Mark Wahlberg has come a long way. Not only from Boston to Beverly Hills, or tow truck driver to leading man; the youngest of eight (not including three half-siblings) started out as a hoodlum.

Fond of stealing cars as a teen, the future Marky Mark forwent grand theft auto one fine spring day to get the five-finger discount on some beer. In the process, he punched one man in the eye and hit another in the head with a stick.

Subsequently, 17-year-old Mark was charged with felony assault. He was sentenced to two years in prison. That was 1988.

Wahlberg spent 45 days in the joint.

Fast forward to Marky Mark and the Funky Bunch’s first record in 1991, thanks to famous brother Donny’s success with New Kids on the Block. On tour, according to Wahlberg, he didn’t exactly treat enthusiastic female fans gentlemanly. A second record followed in ’92, and music and modeling led to an acting opportunity in the 1993 film The Substitute.

Cue Renaissance Man in 94, The Basketball Diaries the following year, and a breakout role in 1996’s Fear.

Wahlberg’s star continued to brighten. But more impressive than his career trajectory was an upward movement of a different sort, as reported by the Catholic Herald in 2010:

“Being a Catholic is the most important aspect of my life. The first thing I do when I start my day is, I get down on my hands and knees and give thanks to God. Whenever I go outside of my house, the first thing I do is stop at the church. The kids will be mad with me. ‘Daddy! It takes too long!’ I’m saying: ‘It’s only 10 minutes and this is something I really need to do.’ Because I do. If I can start my day out by saying my prayers and getting myself focused, then I know I’m doing the right thing. That 10 minutes helps me in every way throughout the day.”

Ultimately, the father of four’s prison experience helped scare him straight:

“There’s nothing scarier than being 16 years old, hearing the jail house door close behind you, and knowing that you’re not going to leave. I’d brought it on myself. A lot of bad things happened to me when I was young, and I did a lot of bad things too. I was too cool for school, I’d made my mistakes and I was paying for them. I’d lost sight of my religion. My parents were Catholic but not devoutly so, and once I’d started venturing out on to the street that wasn’t important to me at all. But, of course, once you get into trouble, you start praying! ‘Oh, my God, just get me out of here, and I swear I’ll never do it again!’ Well, I did get out of jail, and I did make sure I never went back there. The recidivism rate for people going back for jail sentences is through the roof, but not me. I did not want to be another statistic. I wanted to live my life instead.”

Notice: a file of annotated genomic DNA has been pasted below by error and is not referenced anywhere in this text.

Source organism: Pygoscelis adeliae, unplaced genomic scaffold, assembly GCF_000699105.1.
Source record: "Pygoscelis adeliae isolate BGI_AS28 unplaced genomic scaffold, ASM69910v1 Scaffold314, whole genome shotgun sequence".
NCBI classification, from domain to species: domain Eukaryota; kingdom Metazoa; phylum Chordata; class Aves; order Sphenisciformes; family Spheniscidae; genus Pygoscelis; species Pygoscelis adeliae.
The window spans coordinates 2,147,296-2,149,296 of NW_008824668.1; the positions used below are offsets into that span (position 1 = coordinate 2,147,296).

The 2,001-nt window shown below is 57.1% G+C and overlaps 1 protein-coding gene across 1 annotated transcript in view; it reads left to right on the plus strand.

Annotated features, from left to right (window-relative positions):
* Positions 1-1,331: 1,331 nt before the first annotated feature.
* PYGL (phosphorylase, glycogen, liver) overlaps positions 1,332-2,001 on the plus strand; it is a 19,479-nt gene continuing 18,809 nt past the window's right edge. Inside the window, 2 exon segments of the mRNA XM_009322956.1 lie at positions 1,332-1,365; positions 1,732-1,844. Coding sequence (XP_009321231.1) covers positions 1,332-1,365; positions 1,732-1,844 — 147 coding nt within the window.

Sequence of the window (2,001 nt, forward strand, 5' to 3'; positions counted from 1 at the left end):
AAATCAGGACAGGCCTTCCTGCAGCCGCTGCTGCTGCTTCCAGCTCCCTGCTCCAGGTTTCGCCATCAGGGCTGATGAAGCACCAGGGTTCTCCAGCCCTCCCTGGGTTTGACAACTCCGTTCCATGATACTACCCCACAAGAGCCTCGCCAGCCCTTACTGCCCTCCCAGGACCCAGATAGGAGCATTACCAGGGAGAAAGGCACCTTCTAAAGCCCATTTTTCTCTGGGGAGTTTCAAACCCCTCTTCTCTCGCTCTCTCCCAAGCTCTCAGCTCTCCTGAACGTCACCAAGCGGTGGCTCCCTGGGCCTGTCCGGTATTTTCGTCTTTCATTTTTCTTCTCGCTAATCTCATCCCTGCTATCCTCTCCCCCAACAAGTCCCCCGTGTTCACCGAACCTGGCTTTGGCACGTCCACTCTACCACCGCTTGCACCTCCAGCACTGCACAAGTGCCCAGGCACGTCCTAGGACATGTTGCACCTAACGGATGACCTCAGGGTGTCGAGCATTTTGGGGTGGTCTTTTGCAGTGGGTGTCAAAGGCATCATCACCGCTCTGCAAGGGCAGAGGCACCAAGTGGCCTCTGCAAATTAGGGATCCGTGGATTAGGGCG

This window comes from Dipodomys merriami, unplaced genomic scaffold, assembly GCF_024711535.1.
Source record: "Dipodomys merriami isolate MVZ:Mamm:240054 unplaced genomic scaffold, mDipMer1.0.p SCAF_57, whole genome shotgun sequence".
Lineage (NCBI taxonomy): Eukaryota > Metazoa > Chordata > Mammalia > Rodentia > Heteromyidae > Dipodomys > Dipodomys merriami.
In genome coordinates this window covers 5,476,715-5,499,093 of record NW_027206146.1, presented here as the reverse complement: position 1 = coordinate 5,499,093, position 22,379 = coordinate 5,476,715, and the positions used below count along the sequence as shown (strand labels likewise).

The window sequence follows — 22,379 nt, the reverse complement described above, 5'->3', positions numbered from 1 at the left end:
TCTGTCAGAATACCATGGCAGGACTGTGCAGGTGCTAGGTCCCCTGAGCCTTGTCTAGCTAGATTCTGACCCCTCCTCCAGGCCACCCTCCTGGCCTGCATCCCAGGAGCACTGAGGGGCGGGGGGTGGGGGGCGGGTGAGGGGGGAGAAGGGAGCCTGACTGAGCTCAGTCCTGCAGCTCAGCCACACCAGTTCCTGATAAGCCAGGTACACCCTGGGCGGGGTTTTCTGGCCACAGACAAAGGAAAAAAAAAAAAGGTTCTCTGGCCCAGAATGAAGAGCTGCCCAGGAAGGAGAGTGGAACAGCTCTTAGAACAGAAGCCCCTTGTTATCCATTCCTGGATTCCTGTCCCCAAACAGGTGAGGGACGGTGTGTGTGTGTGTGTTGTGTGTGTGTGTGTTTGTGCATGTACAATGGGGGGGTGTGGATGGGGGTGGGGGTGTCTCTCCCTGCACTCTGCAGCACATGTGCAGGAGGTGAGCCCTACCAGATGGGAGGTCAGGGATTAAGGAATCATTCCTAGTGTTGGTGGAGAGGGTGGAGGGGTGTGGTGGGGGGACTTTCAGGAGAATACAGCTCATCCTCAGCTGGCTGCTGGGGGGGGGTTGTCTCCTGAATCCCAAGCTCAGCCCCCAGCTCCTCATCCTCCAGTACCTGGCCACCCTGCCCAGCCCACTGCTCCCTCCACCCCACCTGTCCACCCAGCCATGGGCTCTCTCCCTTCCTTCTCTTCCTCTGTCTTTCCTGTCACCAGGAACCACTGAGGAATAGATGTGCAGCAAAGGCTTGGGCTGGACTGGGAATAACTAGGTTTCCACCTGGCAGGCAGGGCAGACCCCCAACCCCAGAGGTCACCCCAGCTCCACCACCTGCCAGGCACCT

Faith in God was the key to Walhberg’s life improvement:

“Once I focused on my faith wonderful things started happening for me. And I don’t mean professionally – that’s not what it’s about. These days, I’ll be in church and people will come up to me and say: ‘Do you mind if I sit and pray with you?’ And they’ll start praying and it’ll turn out they’re praying for their new movie to be a success or whatever, and I’m like, this is not what I come here for. For me to sit down and ask for material things is ridiculous. It’s a much bigger picture than that. I want to serve God and to be a good human being and to make up for the mistakes I made and the pain I put people through. That’s what I’m praying for, and I recommend it to anybody.”

Mark’s career ain’t doing too badly — the actor, producer, and businessman is worth $225 million.

Still today, regardless of fame or fortune, the entertainer — who says he wants to be a role model — begins his very early daily routine as follows:

2:30am wake up
2:45am prayer time
3:15am breakfast

More than I wish were true, I write a lot about people in Hollywood who have their heads in the clouds, or in other places that heads should never go. It’s refreshing to see someone in Tinseltown who believes in something other than themself. Despite our culture’s incessant talk of self-confidence and following one’s own truth, the truth is, there’s something greater out there. Mark Wahlberg seems to have found it — and in doing so, found true success.

 

Thank you for reading! What do you think about Mark and his journey? Sound off in the Comments section below.

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